-“Police doing well despite commission,” Paul Pacheco, Albuquerque Journal, July 3, 2001
Notably, Pacheco refused any civilian oversight from civil rights advocates like the ACLU. Some readers will note that Mayor RJ Berry appointed Scott Greenwood, a national board member of the ACLU, as one of two men to oversee City Hall’s role in APD reform.
Berry said he liked the pair’s track record.
“I’m excited to have these gentleman on the team,” the mayor said. “I think this outside perspective is going to be great.”
It turns out, that outside perspective was great 15 years ago, too.
‘Plumbers and electricians’ aren’t smart enough to evaluate Pacheco
Pacheco even noted that he was opposed to having officers tape record citizen encounters. That eventually became policy over his objection and tape recorders became video cameras like those used to capture the shooting of James Boyd, a mentally ill camper, on March 16, 2014.
From the Albuquerque Journal:
APD officers have received numerous invitations from the commission to testify when a resident makes a complaint against the officers, but the officers have refused them all…
Union President and APD Detective Paul Pacheco said officers wouldn’t testify. “Essentially, there is no benefit for officers to testify before the POC,” Pacheco said. “It’s a no-win for us.”…
“I don’t see doctors being evaluated by plumbers or lawyers by electricians,” Pacheco said. “So why are police officers being evaluated by people with little or no knowledge of police work?”
-“Police are urged to testify in complaint cases,” Albuquerque Journal, 10/11/2002, p. B1
Paul Pacheco now serves as a state representative from District 23 representing Corrales, Rio Rancho and northern Bernalillo County. His campaign for office highlighted his record as a police officer and union leader as an example of the type of public service he believed in. You can contact him here.
Read Pacheco’s full letter to the editor opposing civilian oversight of police below the break.
Albuquerque Journal, Letters to the Editor, July 3, 2001, Page A7:
Police Doing Well Despite Commission
AS PRESIDENT of the Albuquerque Police Officers’ Association, I take great issue with the vast majority of the editorial entitled “Police Oversight Still Underwhelms.”
The Albuquerque Police Officers’ Association has not in anyway tried to “frustrate attempts to forge stronger links of accountability to civilian authority.” Why would the association need to do so, when the Albuquerque Police Department and the officers who comprise it are highly respected nationwide as one of the most professional, respectable and highly trained police departments in the country? Thus, the explanation of why our officers are continually sought after by other departments across the county for their expertise in training.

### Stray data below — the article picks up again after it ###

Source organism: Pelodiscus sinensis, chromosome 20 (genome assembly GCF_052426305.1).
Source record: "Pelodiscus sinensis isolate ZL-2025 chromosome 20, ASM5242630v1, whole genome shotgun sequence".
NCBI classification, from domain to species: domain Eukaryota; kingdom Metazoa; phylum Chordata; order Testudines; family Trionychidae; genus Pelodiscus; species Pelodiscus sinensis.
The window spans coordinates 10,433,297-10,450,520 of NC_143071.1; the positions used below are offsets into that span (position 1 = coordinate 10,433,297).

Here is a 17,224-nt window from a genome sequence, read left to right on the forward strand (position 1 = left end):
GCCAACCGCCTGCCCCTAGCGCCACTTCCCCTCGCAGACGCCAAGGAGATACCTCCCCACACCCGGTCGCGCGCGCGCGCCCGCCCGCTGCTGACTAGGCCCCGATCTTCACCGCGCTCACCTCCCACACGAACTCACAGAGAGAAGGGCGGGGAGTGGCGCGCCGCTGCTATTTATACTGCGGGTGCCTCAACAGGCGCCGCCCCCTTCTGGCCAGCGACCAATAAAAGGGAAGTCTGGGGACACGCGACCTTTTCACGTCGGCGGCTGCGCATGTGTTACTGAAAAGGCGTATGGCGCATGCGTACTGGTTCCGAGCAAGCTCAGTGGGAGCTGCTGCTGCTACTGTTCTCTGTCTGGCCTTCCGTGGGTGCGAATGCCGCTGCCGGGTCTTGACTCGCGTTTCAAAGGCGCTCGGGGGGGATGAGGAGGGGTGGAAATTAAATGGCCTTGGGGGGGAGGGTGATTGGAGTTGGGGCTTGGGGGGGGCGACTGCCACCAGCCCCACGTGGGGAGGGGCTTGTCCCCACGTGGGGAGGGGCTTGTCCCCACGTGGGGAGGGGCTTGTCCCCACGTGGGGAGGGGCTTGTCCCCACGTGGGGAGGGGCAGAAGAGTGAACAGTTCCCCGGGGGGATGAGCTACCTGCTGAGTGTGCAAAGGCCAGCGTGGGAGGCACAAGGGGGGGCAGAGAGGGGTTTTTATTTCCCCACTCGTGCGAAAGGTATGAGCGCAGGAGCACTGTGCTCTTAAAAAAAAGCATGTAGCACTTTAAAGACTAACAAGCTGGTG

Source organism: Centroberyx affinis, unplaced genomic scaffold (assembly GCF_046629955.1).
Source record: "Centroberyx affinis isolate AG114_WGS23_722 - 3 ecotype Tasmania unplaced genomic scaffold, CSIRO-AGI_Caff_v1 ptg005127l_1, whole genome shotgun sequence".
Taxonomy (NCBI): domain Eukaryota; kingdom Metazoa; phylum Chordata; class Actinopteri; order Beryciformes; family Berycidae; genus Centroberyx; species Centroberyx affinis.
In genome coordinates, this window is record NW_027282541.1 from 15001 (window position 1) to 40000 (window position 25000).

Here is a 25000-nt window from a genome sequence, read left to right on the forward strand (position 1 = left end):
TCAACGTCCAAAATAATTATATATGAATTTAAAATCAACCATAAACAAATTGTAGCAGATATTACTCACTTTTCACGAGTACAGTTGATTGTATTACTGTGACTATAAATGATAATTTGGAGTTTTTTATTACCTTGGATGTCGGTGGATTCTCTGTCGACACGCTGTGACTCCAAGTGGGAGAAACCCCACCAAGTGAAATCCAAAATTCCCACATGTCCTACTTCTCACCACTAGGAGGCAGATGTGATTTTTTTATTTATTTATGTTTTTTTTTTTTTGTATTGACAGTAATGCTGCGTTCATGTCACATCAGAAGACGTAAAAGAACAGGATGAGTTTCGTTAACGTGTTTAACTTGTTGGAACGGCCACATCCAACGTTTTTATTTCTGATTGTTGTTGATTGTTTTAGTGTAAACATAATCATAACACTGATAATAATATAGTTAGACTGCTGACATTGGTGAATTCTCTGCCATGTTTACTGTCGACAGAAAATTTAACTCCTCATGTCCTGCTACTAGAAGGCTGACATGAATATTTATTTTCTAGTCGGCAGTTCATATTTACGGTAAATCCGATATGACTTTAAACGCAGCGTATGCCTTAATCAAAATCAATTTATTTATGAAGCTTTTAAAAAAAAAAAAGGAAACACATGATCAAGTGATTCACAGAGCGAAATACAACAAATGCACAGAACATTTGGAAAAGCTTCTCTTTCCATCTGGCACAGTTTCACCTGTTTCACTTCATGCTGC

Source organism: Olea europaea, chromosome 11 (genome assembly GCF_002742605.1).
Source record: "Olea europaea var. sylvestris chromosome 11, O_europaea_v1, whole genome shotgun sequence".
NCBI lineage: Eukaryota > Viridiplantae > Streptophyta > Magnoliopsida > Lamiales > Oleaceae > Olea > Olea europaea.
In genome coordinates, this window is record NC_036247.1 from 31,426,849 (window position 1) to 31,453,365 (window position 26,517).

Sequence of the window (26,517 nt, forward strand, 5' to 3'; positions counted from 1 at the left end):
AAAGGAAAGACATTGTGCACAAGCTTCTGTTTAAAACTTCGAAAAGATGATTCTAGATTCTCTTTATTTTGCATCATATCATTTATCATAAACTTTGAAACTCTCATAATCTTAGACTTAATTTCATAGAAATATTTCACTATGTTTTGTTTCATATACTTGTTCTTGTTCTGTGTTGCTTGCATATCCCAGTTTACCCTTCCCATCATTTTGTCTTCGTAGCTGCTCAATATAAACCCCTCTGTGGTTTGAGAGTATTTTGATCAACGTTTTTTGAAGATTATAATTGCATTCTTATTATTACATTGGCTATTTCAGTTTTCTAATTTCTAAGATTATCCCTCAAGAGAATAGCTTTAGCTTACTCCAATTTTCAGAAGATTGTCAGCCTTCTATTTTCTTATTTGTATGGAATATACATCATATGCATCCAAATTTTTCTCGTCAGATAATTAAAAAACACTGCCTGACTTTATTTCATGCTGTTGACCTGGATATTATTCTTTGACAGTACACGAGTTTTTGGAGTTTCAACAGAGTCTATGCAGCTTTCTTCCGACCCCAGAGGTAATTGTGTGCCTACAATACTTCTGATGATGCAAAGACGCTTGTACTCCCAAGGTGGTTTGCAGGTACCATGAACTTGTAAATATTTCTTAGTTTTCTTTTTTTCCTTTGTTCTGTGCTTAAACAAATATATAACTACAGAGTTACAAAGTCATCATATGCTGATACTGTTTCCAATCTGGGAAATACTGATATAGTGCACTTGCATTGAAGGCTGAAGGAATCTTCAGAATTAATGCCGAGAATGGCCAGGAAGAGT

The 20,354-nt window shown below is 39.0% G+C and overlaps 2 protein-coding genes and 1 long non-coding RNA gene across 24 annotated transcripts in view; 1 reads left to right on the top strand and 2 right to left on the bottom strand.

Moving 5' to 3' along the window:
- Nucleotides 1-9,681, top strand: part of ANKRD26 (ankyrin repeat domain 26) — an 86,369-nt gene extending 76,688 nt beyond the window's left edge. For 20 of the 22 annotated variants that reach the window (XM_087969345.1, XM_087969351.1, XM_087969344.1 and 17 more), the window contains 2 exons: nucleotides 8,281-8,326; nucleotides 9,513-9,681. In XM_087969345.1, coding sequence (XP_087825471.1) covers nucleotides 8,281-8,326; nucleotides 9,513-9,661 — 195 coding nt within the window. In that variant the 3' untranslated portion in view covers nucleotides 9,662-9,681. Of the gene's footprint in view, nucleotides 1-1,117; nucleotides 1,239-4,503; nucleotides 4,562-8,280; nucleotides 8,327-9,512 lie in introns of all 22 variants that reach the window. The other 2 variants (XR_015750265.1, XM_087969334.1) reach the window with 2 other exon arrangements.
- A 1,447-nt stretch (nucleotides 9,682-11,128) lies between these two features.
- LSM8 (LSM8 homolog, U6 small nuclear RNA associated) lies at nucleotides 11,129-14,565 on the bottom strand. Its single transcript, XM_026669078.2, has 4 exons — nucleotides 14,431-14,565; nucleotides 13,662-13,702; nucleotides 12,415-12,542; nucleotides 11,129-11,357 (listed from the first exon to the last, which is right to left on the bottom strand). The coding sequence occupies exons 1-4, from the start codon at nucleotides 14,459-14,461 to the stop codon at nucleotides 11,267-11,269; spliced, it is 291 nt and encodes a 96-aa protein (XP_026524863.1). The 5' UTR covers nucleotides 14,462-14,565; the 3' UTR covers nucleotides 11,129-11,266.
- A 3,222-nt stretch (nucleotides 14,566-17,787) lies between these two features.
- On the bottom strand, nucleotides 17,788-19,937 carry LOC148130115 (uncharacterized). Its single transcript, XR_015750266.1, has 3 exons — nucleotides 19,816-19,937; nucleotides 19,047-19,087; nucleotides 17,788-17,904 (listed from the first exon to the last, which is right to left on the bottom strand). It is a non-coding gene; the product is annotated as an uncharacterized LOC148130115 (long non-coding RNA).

Further, the officers comprising this department do not have a problem being held accountable for their actions and taking responsibility for any mistakes that may occur. The association is merely trying to make sure that any accountability is done in a fair manner and that complete due process is afforded to all officers.
In the opinion of the association there are several problems with the Police Oversight Commission.
*First, it is impossible for a civilian to fully understand a police officer or know how he or she might respond because they have absolutely no experience or training in law enforcement. In fact, the POC has, on more than one occasion, been offered an opportunity to attend the civilian version of the Albuquerque Police Academy in order to gain a better understanding of what Albuquerque police officers face on a daily basis and have refused to do so. It might interest you to know that the original ordinance required this type of training to be a member of the POC. The ordinance was amended to delete this requirement. Wonder why?
*Second, the POC meetings are a matter of public record and are televised. Why is this a problem you may ask? It means that civilians can come before the POC for any reason whether real or imagined and make up stories; and they can use this opportunity to defame, slander or embarrass the police officers.
I personally don’t blame officers for not appearing before the POC, because officers are considered guilty until proven innocent. An officer could suffer considerably, while the complainant could lie or make up false allegations without being held accountable for anything he or she said.
*Third, the POC should be impartial. It is not. The makeup of the POC will be flawed as long as they have commissioners sitting on the POC representing special interest groups (i.e. the American Civil Liberties Union).
We will never have a fair and impartial way of evaluating police conduct with the current make-up of this POC. Even after these problems have been pointed out, the independent review officer, former public defender Ann Steinmetz, in her yearly report stated the citizens of Albuquerque should be proud of the police department and their officers.
Even with all these problems and the unfair rules, the department still gets a great review makes you wonder how really good the department is, doesn’t it?
DETECTIVE PAUL PACHECO
Police Officers’ Association